·What do you create? 
I suppose you would call them novelty signs, inspired by real-life, oddly translated signs that I find floating around on the internet. Depending on what language they're translating, it's known as Chinglish, Engrish, Konglish, Tinglish etc. I have a background in design and small-time manufacturing, so working off the pics, I redesign them, then make them out of acrylic perspex and vinyl cut letters.

·Why do you create?
After the GFC hit, my old boss, who ran a two-man design studio, had a tough time keeping me on and reluctantly had to let me go. I was pretty heavily into playing poker at the time, so that's what I did for a year, just played poker for a living. Then one day I felt the urge to paint a painting (as I do every few years) and suddenly just playing cards all day seemed utterly pointless to me. You don't make anything. So I guess I just have a basic need to create things. At first I tried selling my art and screenprints (www.etsy.com/shop/MichaelBancroftArt), but while I got a lot of interest, I had very few sales, so I turned my attention to this idea, which came to me in a 'flash' kind of moment while driving. I thought, 'I'd love to have that sign for myself, wouldn't that be funny'. I looked online, and found that no-one else was recreating all this stuff, so I then it was just, well, I guess it's up to me. Everything else snowballed from there.

·Do you sell your creations? If so, how? Where? And is it profitable?
At the moment I 'sell' my signs on Etsy www.etsy.com/shop/SignFail, Ebay stores.ebay.com.au/Sign-Fail, Zibbet www.zibbet.com/SignFail and Madeitwww.madeit.com/SignFail. You can even find them on Google shopping. I put 'sell' in brackets because I've only had sales at Etsy. I suppose the rest are more for exposure than anything else and if one day I make a sale, that's great. Etsy definitely has the best marketplace set up for what I'm doing. As far as being profitable goes, it was one of the best aspects of starting this particular venture, the start up costs were so low that I became profitable after only a dozen or so sales. Of course, at the moment, almost everything I'm making is being reinvested.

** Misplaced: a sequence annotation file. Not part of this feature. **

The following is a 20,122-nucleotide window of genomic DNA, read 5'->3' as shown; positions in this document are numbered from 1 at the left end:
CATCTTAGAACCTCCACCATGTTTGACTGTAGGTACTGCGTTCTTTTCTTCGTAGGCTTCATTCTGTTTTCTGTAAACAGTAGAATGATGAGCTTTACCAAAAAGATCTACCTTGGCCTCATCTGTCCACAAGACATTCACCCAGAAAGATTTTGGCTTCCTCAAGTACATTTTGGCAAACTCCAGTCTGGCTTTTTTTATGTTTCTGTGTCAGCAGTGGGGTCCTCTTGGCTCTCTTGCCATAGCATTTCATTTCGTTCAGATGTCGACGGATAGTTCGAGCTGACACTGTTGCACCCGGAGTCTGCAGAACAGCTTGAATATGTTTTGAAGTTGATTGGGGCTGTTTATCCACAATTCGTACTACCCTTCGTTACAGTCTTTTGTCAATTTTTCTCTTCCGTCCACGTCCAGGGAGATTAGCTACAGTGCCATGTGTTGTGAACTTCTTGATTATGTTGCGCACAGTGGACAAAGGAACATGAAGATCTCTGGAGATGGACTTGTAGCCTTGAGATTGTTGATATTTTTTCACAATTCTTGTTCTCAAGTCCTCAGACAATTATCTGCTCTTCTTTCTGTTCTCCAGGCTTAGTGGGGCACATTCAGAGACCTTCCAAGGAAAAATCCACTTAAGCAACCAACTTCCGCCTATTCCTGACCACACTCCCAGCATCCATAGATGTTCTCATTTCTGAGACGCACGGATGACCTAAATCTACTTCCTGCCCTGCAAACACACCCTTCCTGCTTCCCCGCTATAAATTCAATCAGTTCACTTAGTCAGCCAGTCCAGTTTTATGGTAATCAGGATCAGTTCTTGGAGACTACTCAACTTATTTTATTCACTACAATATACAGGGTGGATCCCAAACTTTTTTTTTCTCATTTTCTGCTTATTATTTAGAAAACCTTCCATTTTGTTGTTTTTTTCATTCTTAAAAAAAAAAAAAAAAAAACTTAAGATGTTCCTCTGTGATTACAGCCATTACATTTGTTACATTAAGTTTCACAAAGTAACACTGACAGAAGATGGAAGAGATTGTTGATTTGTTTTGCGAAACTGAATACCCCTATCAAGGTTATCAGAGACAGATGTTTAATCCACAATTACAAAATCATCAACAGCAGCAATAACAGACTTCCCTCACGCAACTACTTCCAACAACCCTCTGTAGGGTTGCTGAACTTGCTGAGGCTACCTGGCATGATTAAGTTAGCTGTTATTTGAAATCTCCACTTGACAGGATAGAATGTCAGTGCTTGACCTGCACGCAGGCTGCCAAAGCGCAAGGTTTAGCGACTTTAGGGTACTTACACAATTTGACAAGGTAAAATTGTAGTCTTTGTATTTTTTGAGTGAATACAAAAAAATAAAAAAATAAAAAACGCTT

·What mistakes have you made or lessons you have learned?
The number one lesson I've learned is to sell something that people want. It's all well and good to have a creative vision, but if no one wants  what you're making, that's all you're going to end up with, a vision. At the end of a day a creative business is still a business and there has to be an element of giving the people what they want (or what you know they'll like). For me, it's been so much easier in this venture, as apposed to say, selling my art, because I'm building on top of an established internet meme.

I guess the mistakes I've made are the same everyone else makes when they're just starting up. Not researching enough about the market, and ending up wasting too much time and money focusing on something that nets you too little return. The biggest 'mistake' could be that right after I launched I went to France for 5 weeks. It was already organised months in advance, long before I knew I'd be doing this. So I left my shop with only a very small amount of stock, and then one of my signs went viral on Tumblr. All of a sudden I had 30,000+ people liking or re-blogging this sign, saying they'd love to have it, and I had no way to facilitate them. It's above 43,000 now, and I feel as though while the exposure's been great, it was a real missed opportunity.

·What, to you is success? Have you achieved it yet, or are you on your way towards success?
Whatever success is in the grand sense, I definitely don't think I've achieved it yet. I've had small successes along the way, but I've never sit back and thought, 'I'm there. I've made it.' 
I had a decent amount of money when I playing poker, so I suppose success isn't purely that. I think like anyone else in a creative field, I strive for respect of my peers and a sense of personal accomplishment. With these signs, success to me would be having a creative business that I could live off, where I was free to develop and invest in new ideas and then, at the end of the day, look back at it all know that it was my work and determination that built it all. 

·So what's next?
Next on the agenda for me is letterpressed cards. They're my favourite things that people make in the craft world. I just love the idea of bold, bright type that's depressed into a textured cared. They're cheap, everyone uses them and they're just great. Also, I'm looking to go back to screenprinted t-shirts, which I've done as a business before. Then probably magnets.  

In terms of the business itself, I will just continue to promote what I'm doing, build my stock and stay on the lookout for the next, hilarious sign that someone posts online.